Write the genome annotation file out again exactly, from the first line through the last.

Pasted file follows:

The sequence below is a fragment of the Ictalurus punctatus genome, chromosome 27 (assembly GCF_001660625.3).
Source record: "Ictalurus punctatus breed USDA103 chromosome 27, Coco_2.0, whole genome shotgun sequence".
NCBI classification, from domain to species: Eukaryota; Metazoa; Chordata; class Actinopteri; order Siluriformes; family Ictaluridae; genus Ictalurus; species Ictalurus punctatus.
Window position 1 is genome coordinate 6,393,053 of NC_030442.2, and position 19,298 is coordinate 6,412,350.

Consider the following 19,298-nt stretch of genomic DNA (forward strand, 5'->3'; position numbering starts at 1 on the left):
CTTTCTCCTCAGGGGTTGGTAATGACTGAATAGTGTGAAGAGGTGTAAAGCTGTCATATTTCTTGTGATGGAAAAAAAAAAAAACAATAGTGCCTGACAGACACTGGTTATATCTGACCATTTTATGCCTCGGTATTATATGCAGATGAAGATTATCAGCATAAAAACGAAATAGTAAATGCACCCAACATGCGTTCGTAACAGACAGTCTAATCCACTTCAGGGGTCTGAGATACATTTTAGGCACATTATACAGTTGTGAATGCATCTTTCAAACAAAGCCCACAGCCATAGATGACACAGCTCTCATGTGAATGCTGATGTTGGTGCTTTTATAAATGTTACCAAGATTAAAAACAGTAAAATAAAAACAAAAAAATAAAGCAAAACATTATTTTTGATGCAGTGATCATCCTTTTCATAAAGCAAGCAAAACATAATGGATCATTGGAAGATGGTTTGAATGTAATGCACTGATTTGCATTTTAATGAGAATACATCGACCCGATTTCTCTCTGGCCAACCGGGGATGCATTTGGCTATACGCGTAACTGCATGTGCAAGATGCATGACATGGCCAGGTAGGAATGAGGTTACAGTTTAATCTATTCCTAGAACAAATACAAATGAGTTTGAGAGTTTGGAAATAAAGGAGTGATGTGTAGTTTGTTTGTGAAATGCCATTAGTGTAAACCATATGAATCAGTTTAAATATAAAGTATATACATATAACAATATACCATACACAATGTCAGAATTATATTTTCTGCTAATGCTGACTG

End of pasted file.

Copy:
The sequence below is a fragment of the Ictalurus punctatus genome, chromosome 27 (assembly GCF_001660625.3).
Source record: "Ictalurus punctatus breed USDA103 chromosome 27, Coco_2.0, whole genome shotgun sequence".
NCBI classification, from domain to species: Eukaryota; Metazoa; Chordata; class Actinopteri; order Siluriformes; family Ictaluridae; genus Ictalurus; species Ictalurus punctatus.
Window position 1 is genome coordinate 6,393,053 of NC_030442.2, and position 19,298 is coordinate 6,412,350.

Consider the following 19,298-nt stretch of genomic DNA (forward strand, 5'->3'; position numbering starts at 1 on the left):
CTTTCTCCTCAGGGGTTGGTAATGACTGAATAGTGTGAAGAGGTGTAAAGCTGTCATATTTCTTGTGATGGAAAAAAAAAAAAACAATAGTGCCTGACAGACACTGGTTATATCTGACCATTTTATGCCTCGGTATTATATGCAGATGAAGATTATCAGCATAAAAACGAAATAGTAAATGCACCCAACATGCGTTCGTAACAGACAGTCTAATCCACTTCAGGGGTCTGAGATACATTTTAGGCACATTATACAGTTGTGAATGCATCTTTCAAACAAAGCCCACAGCCATAGATGACACAGCTCTCATGTGAATGCTGATGTTGGTGCTTTTATAAATGTTACCAAGATTAAAAACAGTAAAATAAAAACAAAAAAATAAAGCAAAACATTATTTTTGATGCAGTGATCATCCTTTTCATAAAGCAAGCAAAACATAATGGATCATTGGAAGATGGTTTGAATGTAATGCACTGATTTGCATTTTAATGAGAATACATCGACCCGATTTCTCTCTGGCCAACCGGGGATGCATTTGGCTATACGCGTAACTGCATGTGCAAGATGCATGACATGGCCAGGTAGGAATGAGGTTACAGTTTAATCTATTCCTAGAACAAATACAAATGAGTTTGAGAGTTTGGAAATAAAGGAGTGATGTGTAGTTTGTTTGTGAAATGCCATTAGTGTAAACCATATGAATCAGTTTAAATATAAAGTATATACATATAACAATATACCATACACAATGTCAGAATTATATTTTCTGCTAATGCTGACTG